Epic’s CEO & VP Commended Sony For Delivering On The Talks They Had On What They’d Implement On The Next-Gen Hardware

Epic’s CEO & VP Commended Sony For Delivering On The Talks They Had On What They’d Implement On The Next-Gen Hardware
Credit: Sony

Sony staked heavily on reforming the storage solution for its upcoming PlayStation 5 console. They not only invested in a pretty fast SSD but also positioned the rest of the hardware to do some graphics heavy-lifting.

Recently, in an interview with EDGE magazine—August 2020, issue 347— Epic’s CEO Tim Sweeney and Epic’s VP Nick Penwarden praised Sony for committing to the plans and talks they’ve had back to back in the past three to four years on what next-gen hardware core focus will be.

Here’s an excerpt of the discussion between Tim Sweeney and Nick Penwarden:

Tim Sweeney:
It was three or four years ago, at least when we started to talk with Mark Cerny about possibilities for the next generation.

Sony did a fantastic job of implementing a new platform around that realization that storage could be revolutionized. PS5 is built not only on a huge body of flash memory but also on very high bandwidth and low latency framework for accessing it and getting it to wherever you need.

Nick Penwarden:
This is the major innovation with the next-generation of console hardware. They have faster CPUs and faster GPUs, and that was important to achieve the visuals that we showed. But the biggest change across console generations is going to be the I/O bandwidth that we’re able to achieve with the SSDs in next-generation consoles.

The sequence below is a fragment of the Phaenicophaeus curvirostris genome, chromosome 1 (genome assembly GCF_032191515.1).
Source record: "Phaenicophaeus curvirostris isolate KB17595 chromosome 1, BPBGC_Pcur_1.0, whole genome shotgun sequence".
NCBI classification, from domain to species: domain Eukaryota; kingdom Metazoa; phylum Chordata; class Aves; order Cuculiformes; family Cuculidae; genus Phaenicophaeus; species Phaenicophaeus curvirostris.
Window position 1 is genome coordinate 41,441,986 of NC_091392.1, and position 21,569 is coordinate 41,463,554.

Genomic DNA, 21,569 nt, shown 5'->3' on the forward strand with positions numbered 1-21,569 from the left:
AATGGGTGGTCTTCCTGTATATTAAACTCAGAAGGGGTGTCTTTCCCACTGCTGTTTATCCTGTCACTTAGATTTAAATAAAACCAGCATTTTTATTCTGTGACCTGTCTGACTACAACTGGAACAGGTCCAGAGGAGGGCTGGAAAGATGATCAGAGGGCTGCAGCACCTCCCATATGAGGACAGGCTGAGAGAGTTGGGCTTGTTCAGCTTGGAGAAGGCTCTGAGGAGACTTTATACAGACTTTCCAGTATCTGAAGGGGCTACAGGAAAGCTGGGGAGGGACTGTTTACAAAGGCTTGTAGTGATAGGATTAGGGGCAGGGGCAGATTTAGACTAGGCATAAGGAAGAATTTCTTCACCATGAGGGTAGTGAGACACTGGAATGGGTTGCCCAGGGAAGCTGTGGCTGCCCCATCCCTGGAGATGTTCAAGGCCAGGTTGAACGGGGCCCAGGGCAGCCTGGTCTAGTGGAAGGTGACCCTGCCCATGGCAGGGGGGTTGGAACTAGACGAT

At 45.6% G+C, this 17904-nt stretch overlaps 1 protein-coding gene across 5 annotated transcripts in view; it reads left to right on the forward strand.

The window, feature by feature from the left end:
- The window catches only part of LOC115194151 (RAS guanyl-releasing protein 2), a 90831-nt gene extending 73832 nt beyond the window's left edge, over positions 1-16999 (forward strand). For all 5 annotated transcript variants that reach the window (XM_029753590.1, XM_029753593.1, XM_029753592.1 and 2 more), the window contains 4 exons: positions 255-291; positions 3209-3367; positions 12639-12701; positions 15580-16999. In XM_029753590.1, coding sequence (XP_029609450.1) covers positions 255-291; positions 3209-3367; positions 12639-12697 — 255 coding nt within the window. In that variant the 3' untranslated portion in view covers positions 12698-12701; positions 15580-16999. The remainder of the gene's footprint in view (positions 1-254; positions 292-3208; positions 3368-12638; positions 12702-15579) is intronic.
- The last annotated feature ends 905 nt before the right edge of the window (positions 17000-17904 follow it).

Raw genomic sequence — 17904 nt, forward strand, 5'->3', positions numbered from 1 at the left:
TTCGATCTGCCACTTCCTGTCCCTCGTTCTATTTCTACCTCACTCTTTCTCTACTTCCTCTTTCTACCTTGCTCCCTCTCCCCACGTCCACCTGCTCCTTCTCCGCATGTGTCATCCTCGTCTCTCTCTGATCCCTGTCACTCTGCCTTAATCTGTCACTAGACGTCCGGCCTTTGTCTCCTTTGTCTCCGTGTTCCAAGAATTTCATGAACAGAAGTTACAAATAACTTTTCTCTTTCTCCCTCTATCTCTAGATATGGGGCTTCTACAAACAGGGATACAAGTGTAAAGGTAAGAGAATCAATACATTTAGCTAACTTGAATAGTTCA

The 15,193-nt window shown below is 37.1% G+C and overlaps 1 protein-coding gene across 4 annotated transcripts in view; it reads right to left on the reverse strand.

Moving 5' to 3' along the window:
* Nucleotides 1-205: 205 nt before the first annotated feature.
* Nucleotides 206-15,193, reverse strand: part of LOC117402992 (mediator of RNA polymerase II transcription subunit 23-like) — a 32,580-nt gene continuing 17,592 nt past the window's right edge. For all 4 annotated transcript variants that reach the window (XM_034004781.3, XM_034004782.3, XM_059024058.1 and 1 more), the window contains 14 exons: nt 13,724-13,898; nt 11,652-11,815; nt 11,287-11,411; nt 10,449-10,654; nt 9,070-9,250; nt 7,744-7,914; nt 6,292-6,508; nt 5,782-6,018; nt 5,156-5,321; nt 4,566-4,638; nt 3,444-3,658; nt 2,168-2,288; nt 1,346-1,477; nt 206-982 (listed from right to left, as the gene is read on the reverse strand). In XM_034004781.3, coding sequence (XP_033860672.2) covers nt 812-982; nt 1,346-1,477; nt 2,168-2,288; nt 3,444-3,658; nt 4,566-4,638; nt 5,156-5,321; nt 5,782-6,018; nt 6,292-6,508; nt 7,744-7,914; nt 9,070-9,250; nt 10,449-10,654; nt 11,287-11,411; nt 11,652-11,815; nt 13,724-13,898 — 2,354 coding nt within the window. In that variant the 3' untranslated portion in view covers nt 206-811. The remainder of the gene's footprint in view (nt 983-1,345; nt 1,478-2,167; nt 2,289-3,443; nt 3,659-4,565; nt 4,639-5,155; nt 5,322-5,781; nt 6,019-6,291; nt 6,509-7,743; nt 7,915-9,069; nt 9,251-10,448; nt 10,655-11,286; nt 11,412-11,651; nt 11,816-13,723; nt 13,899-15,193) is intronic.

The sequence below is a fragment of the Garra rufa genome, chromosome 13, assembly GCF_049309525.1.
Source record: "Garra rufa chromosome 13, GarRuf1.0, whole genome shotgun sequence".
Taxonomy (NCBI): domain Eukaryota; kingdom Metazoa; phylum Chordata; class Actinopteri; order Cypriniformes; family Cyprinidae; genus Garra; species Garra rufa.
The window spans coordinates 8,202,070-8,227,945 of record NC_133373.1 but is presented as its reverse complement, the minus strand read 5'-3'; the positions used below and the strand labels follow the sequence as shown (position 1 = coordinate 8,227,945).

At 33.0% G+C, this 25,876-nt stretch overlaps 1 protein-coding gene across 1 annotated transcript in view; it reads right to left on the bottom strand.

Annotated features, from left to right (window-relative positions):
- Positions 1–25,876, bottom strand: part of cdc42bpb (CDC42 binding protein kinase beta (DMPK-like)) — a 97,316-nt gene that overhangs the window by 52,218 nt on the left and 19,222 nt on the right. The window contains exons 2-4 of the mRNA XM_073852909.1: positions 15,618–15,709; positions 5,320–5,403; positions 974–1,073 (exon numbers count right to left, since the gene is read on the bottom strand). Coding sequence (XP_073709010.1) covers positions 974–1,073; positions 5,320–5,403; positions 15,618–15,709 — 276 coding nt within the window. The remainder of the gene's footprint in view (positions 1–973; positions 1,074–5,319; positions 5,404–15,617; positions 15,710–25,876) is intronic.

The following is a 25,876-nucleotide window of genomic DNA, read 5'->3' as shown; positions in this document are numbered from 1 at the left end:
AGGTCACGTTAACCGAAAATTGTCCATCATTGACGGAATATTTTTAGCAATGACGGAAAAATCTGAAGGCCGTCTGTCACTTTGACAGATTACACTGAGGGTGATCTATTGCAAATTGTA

Tim Sweeney:
It’s a key unblocker for what Brian Karis and the team have built here [with Nanite]. Rendering micropolygons from a 20-billion polygon scene is hard enough. But being able to get that data into memory is a critical challenge.

And as a result of the years of discussions and efforts leading up to that, it was a perfect opportunity to partner with Sony to show that effort finally coming to fruition on the PS5 with pixels on the screen.

Further down in the interview, Brian Karis, who made it possible for Nanite technology— spotted that the latency that would enable data transfer is critical to get a whooping success as it happened with Unreal Engine 5 tech demo on PS5.

It’s an analog to a computer science sort of approach of virtual memory. The concept is that not all of the data you want to access needs to be in RAM; it can be in a much larger space where some of it is off on disk, and only when you access things does it need bring it into memory and have that stuff be resident.

It’s in the form of textures. It’s actually like, what are the texels of that texture that are landing on pixels in your view? So it’s in the frustum. It’s the stuff that you see that’s front-facing, it’s the stuff that is not impeded by something else.

It’s a very accurate algorithm because when you’re asking for it, it’s requesting it. But because it’s in that sort of paradigm, that means that as soon as you request it, we need to get that data in very quickly – there needs to be a very low latency between the ask and the receive, or otherwise, you’re going to see bad pop-in.

With that said, platforms with a lower throughput/ or higher latency than PS5 hardware would have to cut short something or potentially suffer from crop-ups/pop-ins.

The reason is simple. Unreal Engine 5 is a multiplatform that would have to run well on all platforms, even though it may not run equally in all platforms.

Moreover, the upcoming version is going to be a developer preview in early 2021. Check back for more details on this subject matter!